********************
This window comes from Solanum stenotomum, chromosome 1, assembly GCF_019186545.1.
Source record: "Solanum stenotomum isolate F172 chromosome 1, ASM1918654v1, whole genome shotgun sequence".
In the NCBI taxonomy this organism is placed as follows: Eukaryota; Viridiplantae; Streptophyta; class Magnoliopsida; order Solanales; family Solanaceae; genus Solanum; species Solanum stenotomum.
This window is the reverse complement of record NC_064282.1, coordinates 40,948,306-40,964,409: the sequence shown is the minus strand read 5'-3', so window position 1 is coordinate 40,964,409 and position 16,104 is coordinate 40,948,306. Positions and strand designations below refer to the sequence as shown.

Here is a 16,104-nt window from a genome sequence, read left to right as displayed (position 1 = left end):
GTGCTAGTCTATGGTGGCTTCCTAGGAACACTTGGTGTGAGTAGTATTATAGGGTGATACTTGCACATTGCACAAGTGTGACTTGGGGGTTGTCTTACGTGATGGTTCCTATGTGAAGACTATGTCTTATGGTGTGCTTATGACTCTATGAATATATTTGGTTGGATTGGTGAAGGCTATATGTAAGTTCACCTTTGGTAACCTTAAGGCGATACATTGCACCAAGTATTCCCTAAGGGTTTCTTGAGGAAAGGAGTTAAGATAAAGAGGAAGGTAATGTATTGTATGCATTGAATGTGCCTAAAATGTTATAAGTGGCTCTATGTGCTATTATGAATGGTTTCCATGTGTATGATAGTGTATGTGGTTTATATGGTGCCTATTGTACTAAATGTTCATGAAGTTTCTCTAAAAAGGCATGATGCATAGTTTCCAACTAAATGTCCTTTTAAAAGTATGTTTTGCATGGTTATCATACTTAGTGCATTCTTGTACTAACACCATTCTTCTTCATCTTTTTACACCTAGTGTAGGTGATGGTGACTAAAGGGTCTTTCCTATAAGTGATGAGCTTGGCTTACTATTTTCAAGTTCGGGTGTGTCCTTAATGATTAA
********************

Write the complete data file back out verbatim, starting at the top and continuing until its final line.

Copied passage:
This window comes from Solanum stenotomum, chromosome 1, assembly GCF_019186545.1.
Source record: "Solanum stenotomum isolate F172 chromosome 1, ASM1918654v1, whole genome shotgun sequence".
In the NCBI taxonomy this organism is placed as follows: Eukaryota; Viridiplantae; Streptophyta; class Magnoliopsida; order Solanales; family Solanaceae; genus Solanum; species Solanum stenotomum.
This window is the reverse complement of record NC_064282.1, coordinates 40,948,306-40,964,409: the sequence shown is the minus strand read 5'-3', so window position 1 is coordinate 40,964,409 and position 16,104 is coordinate 40,948,306. Positions and strand designations below refer to the sequence as shown.

Here is a 16,104-nt window from a genome sequence, read left to right as displayed (position 1 = left end):
GTGCTAGTCTATGGTGGCTTCCTAGGAACACTTGGTGTGAGTAGTATTATAGGGTGATACTTGCACATTGCACAAGTGTGACTTGGGGGTTGTCTTACGTGATGGTTCCTATGTGAAGACTATGTCTTATGGTGTGCTTATGACTCTATGAATATATTTGGTTGGATTGGTGAAGGCTATATGTAAGTTCACCTTTGGTAACCTTAAGGCGATACATTGCACCAAGTATTCCCTAAGGGTTTCTTGAGGAAAGGAGTTAAGATAAAGAGGAAGGTAATGTATTGTATGCATTGAATGTGCCTAAAATGTTATAAGTGGCTCTATGTGCTATTATGAATGGTTTCCATGTGTATGATAGTGTATGTGGTTTATATGGTGCCTATTGTACTAAATGTTCATGAAGTTTCTCTAAAAAGGCATGATGCATAGTTTCCAACTAAATGTCCTTTTAAAAGTATGTTTTGCATGGTTATCATACTTAGTGCATTCTTGTACTAACACCATTCTTCTTCATCTTTTTACACCTAGTGTAGGTGATGGTGACTAAAGGGTCTTTCCTATAAGTGATGAGCTTGGCTTACTATTTTCAAGTTCGGGTGTGTCCTTAATGATTAA